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Fuente Original: searchsqlserver


Top 10 SQL Server development tips of 2008

07 Jan 2009 | Steve Cimino, Assistant Editor

Expert advice on database administration
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Top 10 SQL Server development tips of 2007Blog: SQL Server with Mr. Denny

Here are the top 10 most viewed SQL Server development tips of 2008. Whether you were converting date/time data into character types, working with DATETIME and SMALLDATETIME in SQL Server 2005, using a stored procedure to find the size of SQL Server tables or retrieving XML data values with XQuery, these were the topics that piqued your interest this year.#1 – SQL Server data conversions from date/time values to character types
T-SQL supports two built-in methods for converting date/time data to character data and vice versa. These are implicit and explicit conversions, and this tip will take you through a step-by-step process for using each method. Included in these steps is advice on how to use the CAST and CONVERT functions when converting date/time values.

#2 – Basics for working with DATETIME and SMALLDATETIME in SQL Server 2005
Understanding the DATETIME, SMALLDATETIME and TIMESTAMP data types in SQL Server is not always a straightforward process. Learn how data is stored within DATETIME and SMALLDATETIME and find out why TIMESTAMP is different and often confused with these two primary date/time data types.

#3 – Find size of SQL Server tables and other objects with an original stored procedure
Getting an overview of user table sizes in a database, a summary of the total space owned by a group of tables and the top 10 biggest indexed objects are among the important reasons to calculate the specific disc space used by an object in SQL Server. Sp_SOS, an original stored procedure, can replace the often inadequate sp_spaceused stored procedure that ships with SQL Server.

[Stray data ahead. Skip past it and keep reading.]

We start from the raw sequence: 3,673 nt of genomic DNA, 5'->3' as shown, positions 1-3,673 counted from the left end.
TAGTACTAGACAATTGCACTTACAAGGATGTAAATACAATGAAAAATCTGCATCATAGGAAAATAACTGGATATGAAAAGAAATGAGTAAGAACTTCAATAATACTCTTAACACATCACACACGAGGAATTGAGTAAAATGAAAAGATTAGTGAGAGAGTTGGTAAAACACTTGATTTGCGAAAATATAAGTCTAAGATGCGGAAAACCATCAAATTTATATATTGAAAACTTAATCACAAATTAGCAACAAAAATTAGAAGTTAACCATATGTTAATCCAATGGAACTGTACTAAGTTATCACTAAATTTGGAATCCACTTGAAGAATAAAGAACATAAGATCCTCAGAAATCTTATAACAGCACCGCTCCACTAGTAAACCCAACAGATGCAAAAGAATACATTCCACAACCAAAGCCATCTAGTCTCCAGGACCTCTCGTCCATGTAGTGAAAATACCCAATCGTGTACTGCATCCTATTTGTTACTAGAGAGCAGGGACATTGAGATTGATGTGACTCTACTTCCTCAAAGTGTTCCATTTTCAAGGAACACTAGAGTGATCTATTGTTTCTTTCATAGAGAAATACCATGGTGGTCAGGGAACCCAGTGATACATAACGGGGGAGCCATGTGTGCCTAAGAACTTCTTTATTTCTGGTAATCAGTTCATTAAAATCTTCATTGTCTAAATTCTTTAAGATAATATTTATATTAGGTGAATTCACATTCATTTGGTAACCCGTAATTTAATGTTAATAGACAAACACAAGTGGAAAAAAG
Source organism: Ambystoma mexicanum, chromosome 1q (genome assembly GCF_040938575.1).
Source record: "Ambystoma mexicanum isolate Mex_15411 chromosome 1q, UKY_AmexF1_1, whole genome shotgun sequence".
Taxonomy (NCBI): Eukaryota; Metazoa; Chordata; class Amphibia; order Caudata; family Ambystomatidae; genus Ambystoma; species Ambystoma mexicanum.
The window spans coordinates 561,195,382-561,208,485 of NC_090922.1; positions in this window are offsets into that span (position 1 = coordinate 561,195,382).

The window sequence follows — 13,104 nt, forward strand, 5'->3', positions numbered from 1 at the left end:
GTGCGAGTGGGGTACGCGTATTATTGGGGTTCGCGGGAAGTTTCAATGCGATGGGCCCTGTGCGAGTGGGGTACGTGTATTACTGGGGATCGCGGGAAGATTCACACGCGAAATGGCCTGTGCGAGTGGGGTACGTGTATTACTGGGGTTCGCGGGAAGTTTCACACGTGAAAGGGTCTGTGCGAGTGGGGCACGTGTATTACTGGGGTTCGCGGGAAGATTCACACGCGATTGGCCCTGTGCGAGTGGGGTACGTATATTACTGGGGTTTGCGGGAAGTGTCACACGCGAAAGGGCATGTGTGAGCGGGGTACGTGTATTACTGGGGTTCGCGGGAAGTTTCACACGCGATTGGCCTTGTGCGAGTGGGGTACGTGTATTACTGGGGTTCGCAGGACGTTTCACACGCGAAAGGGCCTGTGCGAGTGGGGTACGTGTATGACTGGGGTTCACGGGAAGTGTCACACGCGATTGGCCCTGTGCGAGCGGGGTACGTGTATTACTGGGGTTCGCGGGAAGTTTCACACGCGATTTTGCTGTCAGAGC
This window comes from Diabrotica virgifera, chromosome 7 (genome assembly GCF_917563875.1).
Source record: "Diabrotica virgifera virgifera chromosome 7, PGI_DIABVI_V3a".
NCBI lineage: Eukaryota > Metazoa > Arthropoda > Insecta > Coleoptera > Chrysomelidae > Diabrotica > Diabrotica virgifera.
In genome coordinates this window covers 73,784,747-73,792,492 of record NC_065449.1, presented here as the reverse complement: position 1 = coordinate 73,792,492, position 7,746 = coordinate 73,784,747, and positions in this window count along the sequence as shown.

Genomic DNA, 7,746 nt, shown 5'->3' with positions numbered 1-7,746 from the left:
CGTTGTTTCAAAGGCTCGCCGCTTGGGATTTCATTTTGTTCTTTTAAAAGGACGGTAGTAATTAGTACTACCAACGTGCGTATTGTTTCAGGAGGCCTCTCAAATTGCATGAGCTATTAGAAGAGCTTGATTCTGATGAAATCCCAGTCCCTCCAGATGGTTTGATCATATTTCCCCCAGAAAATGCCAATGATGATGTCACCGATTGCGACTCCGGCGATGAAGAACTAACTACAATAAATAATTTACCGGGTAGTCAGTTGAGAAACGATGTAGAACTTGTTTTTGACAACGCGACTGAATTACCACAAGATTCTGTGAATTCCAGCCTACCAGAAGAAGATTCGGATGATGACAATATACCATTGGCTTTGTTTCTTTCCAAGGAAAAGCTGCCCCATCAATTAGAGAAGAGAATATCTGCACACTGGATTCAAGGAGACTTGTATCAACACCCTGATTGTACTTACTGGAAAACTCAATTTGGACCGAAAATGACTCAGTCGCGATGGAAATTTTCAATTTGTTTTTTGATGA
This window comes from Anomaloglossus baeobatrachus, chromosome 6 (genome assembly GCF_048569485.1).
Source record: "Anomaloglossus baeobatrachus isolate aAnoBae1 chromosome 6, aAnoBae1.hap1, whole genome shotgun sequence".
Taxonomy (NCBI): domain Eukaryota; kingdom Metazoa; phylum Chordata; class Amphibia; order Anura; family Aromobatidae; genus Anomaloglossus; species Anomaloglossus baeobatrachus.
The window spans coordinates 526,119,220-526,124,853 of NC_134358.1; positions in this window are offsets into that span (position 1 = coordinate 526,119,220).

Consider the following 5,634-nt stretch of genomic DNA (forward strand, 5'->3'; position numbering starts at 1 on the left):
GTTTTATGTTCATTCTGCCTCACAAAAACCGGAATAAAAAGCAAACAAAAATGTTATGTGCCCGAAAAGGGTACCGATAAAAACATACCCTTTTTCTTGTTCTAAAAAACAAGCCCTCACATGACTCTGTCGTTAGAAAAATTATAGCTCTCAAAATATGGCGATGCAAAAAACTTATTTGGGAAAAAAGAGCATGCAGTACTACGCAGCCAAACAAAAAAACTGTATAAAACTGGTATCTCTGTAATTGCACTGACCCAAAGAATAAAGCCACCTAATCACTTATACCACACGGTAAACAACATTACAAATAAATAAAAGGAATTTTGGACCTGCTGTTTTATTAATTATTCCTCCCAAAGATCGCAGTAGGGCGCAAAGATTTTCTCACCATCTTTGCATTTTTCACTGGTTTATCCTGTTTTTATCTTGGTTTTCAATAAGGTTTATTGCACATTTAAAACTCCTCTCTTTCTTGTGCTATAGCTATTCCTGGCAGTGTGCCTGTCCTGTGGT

#4 – Using SQL Server datetime functions GETDATE, DATENAME and DATEPART
There are several functions used for retrieving the current date and time, or individual parts of a DATETIME or SMALLDATETIME value, in SQL Server. Learn how to extract the day, month or year from a datetime value, as well as the quarter, week, hour or even the millisecond.

#5 – Retrieve XML data values with XQuery in SQL Server 2005
XQuery is the scripting language to use when accessing specific XML data values, rather than XML as a single data type value. Find out how to use two XQuery methods within your T-SQL statements — Value() to retrieve a single XML value and Query() to retrieve multiple XML values.

#6 – Stored procedure to monitor long-running jobs in SQL Server 2000
Monitoring long-running jobs in SQL Server 2000 is not a simple practice, but it is a best practice among DBAs. Discover a stored procedure that easily identifies long-running jobs while also alerting DBAs, through email alerts, of situations that may poorly affect SQL Server performance.

#7 – Create DDL table in SQL Server 2005 to audit DDL trigger activity
Whenever DDL statements in SQL Server 2005 make changes with commands, such as CREATE TABLE and ALTER, the DDL trigger fires an event. But, it’s possible to log these events by designing an audit table and defining a custom-made DDL trigger, along with testing the auditing solution.

#8 – Using DATEADD and DATEDIFF to calculate SQL Server date/time values
The DATEADD and DATEDIFF functions in SQL Server can perform easy calculations, such as adding or subtracting a time interval from a date/time value or comparing two date/time values. Get examples of how to use these handy functions in table definitions, queries and data modification statements.

#9 – Configure SQL Server Service Broker for sending stored procedure data
The Service Broker feature in SQL Server 2005 allows you to queue data of stored procedures and other application development components. Follow these steps for setting up Service Broker and learn how to use this communications platform to transmit data and messages from one SQL Server system to another.

#10 – Simplify queries with SQL Server 2005 common table expressions (CTEs)
Common table expressions (CTEs) in SQL Server 2005 are an alternative to using derived tables and views for retrieving data. CTEs separate code into unique units, so there’s no need to repeat complex code, and they are self-referencing within your query.


enero 8, 2009 - Posted by | Transact SQL

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